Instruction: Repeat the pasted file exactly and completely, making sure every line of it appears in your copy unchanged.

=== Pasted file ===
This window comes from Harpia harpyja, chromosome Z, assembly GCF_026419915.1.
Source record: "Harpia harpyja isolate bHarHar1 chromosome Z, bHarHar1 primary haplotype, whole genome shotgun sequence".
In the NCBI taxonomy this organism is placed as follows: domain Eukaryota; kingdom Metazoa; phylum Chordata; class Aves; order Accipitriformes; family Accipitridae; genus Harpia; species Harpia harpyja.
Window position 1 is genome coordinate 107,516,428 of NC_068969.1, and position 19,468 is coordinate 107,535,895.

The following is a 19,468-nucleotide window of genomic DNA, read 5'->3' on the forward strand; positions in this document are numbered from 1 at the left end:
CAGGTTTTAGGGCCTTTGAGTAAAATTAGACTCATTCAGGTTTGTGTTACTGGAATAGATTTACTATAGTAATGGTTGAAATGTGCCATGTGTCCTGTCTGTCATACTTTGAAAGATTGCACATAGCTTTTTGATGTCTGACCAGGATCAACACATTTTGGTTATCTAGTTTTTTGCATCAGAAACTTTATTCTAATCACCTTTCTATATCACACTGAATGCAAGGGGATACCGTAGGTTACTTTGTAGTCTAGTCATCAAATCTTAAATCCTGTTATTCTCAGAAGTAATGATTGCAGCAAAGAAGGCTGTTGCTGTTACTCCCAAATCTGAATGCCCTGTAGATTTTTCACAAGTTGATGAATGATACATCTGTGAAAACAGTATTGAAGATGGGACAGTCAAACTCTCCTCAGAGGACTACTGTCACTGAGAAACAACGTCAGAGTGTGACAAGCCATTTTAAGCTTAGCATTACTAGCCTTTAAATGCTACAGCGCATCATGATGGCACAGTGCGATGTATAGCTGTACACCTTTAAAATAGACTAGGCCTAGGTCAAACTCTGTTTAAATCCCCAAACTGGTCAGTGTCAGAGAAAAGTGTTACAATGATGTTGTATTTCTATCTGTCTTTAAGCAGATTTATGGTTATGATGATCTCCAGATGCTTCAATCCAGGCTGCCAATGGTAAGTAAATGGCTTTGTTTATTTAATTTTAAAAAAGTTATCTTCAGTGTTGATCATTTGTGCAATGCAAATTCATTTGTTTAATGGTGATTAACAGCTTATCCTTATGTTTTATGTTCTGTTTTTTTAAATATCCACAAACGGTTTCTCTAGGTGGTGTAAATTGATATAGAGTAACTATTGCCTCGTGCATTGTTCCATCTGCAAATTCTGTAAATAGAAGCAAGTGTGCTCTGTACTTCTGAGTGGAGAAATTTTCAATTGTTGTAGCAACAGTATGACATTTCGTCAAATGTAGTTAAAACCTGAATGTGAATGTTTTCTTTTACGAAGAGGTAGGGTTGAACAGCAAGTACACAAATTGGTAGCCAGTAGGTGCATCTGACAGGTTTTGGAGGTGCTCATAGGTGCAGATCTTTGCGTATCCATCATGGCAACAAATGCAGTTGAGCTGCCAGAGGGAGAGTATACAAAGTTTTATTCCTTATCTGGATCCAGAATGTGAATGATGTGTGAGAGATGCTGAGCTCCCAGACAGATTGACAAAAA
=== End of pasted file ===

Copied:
This window comes from Harpia harpyja, chromosome Z, assembly GCF_026419915.1.
Source record: "Harpia harpyja isolate bHarHar1 chromosome Z, bHarHar1 primary haplotype, whole genome shotgun sequence".
In the NCBI taxonomy this organism is placed as follows: domain Eukaryota; kingdom Metazoa; phylum Chordata; class Aves; order Accipitriformes; family Accipitridae; genus Harpia; species Harpia harpyja.
Window position 1 is genome coordinate 107,516,428 of NC_068969.1, and position 19,468 is coordinate 107,535,895.

The following is a 19,468-nucleotide window of genomic DNA, read 5'->3' on the forward strand; positions in this document are numbered from 1 at the left end:
CAGGTTTTAGGGCCTTTGAGTAAAATTAGACTCATTCAGGTTTGTGTTACTGGAATAGATTTACTATAGTAATGGTTGAAATGTGCCATGTGTCCTGTCTGTCATACTTTGAAAGATTGCACATAGCTTTTTGATGTCTGACCAGGATCAACACATTTTGGTTATCTAGTTTTTTGCATCAGAAACTTTATTCTAATCACCTTTCTATATCACACTGAATGCAAGGGGATACCGTAGGTTACTTTGTAGTCTAGTCATCAAATCTTAAATCCTGTTATTCTCAGAAGTAATGATTGCAGCAAAGAAGGCTGTTGCTGTTACTCCCAAATCTGAATGCCCTGTAGATTTTTCACAAGTTGATGAATGATACATCTGTGAAAACAGTATTGAAGATGGGACAGTCAAACTCTCCTCAGAGGACTACTGTCACTGAGAAACAACGTCAGAGTGTGACAAGCCATTTTAAGCTTAGCATTACTAGCCTTTAAATGCTACAGCGCATCATGATGGCACAGTGCGATGTATAGCTGTACACCTTTAAAATAGACTAGGCCTAGGTCAAACTCTGTTTAAATCCCCAAACTGGTCAGTGTCAGAGAAAAGTGTTACAATGATGTTGTATTTCTATCTGTCTTTAAGCAGATTTATGGTTATGATGATCTCCAGATGCTTCAATCCAGGCTGCCAATGGTAAGTAAATGGCTTTGTTTATTTAATTTTAAAAAAGTTATCTTCAGTGTTGATCATTTGTGCAATGCAAATTCATTTGTTTAATGGTGATTAACAGCTTATCCTTATGTTTTATGTTCTGTTTTTTTAAATATCCACAAACGGTTTCTCTAGGTGGTGTAAATTGATATAGAGTAACTATTGCCTCGTGCATTGTTCCATCTGCAAATTCTGTAAATAGAAGCAAGTGTGCTCTGTACTTCTGAGTGGAGAAATTTTCAATTGTTGTAGCAACAGTATGACATTTCGTCAAATGTAGTTAAAACCTGAATGTGAATGTTTTCTTTTACGAAGAGGTAGGGTTGAACAGCAAGTACACAAATTGGTAGCCAGTAGGTGCATCTGACAGGTTTTGGAGGTGCTCATAGGTGCAGATCTTTGCGTATCCATCATGGCAACAAATGCAGTTGAGCTGCCAGAGGGAGAGTATACAAAGTTTTATTCCTTATCTGGATCCAGAATGTGAATGATGTGTGAGAGATGCTGAGCTCCCAGACAGATTGACAAAAA